Karl Yeh:          

So let's say you do have pets, because I do, and our dog pretty much destroys our floors on a regular basis, so if you reseal, you can get rid of those scratches?

Deborah Armstrong:           

Well, it depends. If it's just in that top layer, that polyurethane layer on top, then you can actually just maybe sand down to that layer and just resurface [00:02:30] with that sealer.

If it's gone down beyond and into the wood, that's when you're going to have to sand straight down, the stain off, re-stain--

Karl Yeh:           Yeah, okay.

Deborah Armstrong:           -- and then reseal.

Karl Yeh:           But if you sand all the way down, wouldn't there be a dip in your hardwood floor?

Deborah Armstrong:           You can't just spot do it, that's the thing.

Karl Yeh:           Oh, you'd have to do the entire--

Deborah Armstrong:           That's it, it's a move out, move the furniture  get out of your house, go on holiday for a week, and have a pro come in and do this.

Karl Yeh:           Oh, because you ... So, if there's just the one spot, I can't--

Deborah Armstrong:           No.

Karl Yeh:           -- just do [00:03:00] it because then it will make your entire--

Deborah Armstrong:          Exactly.

Karl Yeh:           Oh, okay.

Treating hardwood scratches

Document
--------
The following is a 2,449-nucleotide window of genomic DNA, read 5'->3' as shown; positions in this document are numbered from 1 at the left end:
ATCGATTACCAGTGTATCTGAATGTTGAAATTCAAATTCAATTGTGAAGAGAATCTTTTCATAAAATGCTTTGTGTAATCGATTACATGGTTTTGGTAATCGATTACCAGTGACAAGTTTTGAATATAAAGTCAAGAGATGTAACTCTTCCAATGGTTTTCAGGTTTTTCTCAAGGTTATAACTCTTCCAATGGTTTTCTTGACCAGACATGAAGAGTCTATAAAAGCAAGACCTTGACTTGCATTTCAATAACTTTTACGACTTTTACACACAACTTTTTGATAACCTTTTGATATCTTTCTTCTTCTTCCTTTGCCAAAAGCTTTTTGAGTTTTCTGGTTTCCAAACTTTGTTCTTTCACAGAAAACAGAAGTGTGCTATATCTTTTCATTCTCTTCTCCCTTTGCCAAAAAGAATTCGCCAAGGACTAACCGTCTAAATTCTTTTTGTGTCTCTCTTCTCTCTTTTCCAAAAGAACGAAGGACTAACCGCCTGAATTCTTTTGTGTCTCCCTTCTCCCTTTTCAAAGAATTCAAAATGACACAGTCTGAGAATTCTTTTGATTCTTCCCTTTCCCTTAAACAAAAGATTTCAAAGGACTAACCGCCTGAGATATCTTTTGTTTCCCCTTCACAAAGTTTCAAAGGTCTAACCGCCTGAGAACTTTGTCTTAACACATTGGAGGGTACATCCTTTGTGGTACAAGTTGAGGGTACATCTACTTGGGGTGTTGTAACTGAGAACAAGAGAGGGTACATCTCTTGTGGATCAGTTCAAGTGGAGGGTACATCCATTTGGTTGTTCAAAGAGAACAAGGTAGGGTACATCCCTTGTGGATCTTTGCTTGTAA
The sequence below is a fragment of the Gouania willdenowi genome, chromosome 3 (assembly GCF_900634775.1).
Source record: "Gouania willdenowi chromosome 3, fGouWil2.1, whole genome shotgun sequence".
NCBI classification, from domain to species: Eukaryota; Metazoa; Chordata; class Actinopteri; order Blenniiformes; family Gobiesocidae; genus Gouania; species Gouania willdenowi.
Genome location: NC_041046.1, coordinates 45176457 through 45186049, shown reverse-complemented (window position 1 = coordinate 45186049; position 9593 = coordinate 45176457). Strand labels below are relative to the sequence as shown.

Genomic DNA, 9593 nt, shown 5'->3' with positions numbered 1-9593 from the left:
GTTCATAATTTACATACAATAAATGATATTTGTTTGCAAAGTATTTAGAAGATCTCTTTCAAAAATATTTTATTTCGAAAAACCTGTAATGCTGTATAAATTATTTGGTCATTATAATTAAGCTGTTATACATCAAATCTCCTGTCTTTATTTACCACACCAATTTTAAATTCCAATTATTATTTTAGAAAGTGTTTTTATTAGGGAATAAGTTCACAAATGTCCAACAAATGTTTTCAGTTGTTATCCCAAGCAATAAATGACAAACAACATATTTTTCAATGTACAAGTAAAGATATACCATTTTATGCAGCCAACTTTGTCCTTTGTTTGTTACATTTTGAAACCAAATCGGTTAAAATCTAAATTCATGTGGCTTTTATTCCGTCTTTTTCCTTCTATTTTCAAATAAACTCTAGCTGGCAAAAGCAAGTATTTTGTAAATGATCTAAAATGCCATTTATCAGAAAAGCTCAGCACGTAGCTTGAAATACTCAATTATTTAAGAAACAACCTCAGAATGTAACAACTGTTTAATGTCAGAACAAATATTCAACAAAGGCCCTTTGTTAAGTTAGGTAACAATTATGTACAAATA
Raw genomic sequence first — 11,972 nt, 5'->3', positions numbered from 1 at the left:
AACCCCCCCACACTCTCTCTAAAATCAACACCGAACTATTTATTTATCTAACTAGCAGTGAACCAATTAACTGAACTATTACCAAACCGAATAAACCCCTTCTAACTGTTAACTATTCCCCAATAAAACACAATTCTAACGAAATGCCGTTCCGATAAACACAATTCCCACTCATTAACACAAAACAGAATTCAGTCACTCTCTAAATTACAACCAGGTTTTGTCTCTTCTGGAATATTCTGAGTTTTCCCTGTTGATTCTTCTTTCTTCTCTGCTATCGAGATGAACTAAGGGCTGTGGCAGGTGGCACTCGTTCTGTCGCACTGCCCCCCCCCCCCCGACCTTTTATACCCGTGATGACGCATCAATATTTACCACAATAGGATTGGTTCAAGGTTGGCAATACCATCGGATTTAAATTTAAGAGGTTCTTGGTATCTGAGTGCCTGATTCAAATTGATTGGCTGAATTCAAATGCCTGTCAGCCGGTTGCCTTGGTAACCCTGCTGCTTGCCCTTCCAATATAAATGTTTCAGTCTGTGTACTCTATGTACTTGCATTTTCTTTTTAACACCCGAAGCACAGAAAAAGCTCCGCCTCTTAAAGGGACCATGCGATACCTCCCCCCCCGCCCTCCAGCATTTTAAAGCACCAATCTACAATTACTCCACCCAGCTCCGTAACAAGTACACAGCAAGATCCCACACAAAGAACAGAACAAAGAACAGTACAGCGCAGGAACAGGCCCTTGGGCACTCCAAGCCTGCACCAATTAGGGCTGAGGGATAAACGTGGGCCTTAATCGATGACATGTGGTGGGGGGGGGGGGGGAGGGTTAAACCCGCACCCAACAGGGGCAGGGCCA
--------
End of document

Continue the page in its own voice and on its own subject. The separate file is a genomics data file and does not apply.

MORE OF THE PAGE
Deborah Armstrong:           

There are products out there that hardwood suppliers have now, that you can touch up a scratch if it goes down into the stain, little wax pens, things like that, that it will fill in and get you by until the time you do have to reseal.

The oil products that are out there now, you can spot treat them.

So, what you'd want to do in that case is, pick that one board, two boards, oil those boards, of course it's going to look [00:03:30] a little different for the first week or so, but then once that shine comes down it's going to blend in. And that's the beauty of these new olio floors.

Karl Yeh:           So, what is ... When you talked about polyurethane,

What is a good polyurethane for hardwood floors?

Deborah Armstrong:          

Okay, there's generally two types, there's a water base and an oil base.

A water base is very quick drying, it doesn't yellow, it's hard, [00:04:00] and it's very easy for a do-it-yourselfer to do.

The oil base, it smells really, really, really bad, it's not as hard, and it does yellow, but unfortunately, it's one that a lot of professionals use.

Karl Yeh:           Now why would they use that, just it's easier to apply, or-

Deborah Armstrong:           It's cheaper.

Karl Yeh:           Oh, is it cheaper to apply?

Deborah Armstrong:      

It's a cheaper product and they tend to use it.

So I would definitely probably make sure if you're having someone come in, discuss [00:04:30] the type that they're going to use, and do a water base.

You're going to be happier with it. It's going to be a little more expensive, but in the long run it's going to be harder, less odor, and it will not yellow or change the color of your hardwood.

Karl Yeh:           So, the oil base one actually, you can smell the odor even after?

Deborah Armstrong:          

For a few days, yeah.

Yeah, for a few days you're going to have that strong smell, and you'll probably not want to come into the home until that's kind of dissipated a bit.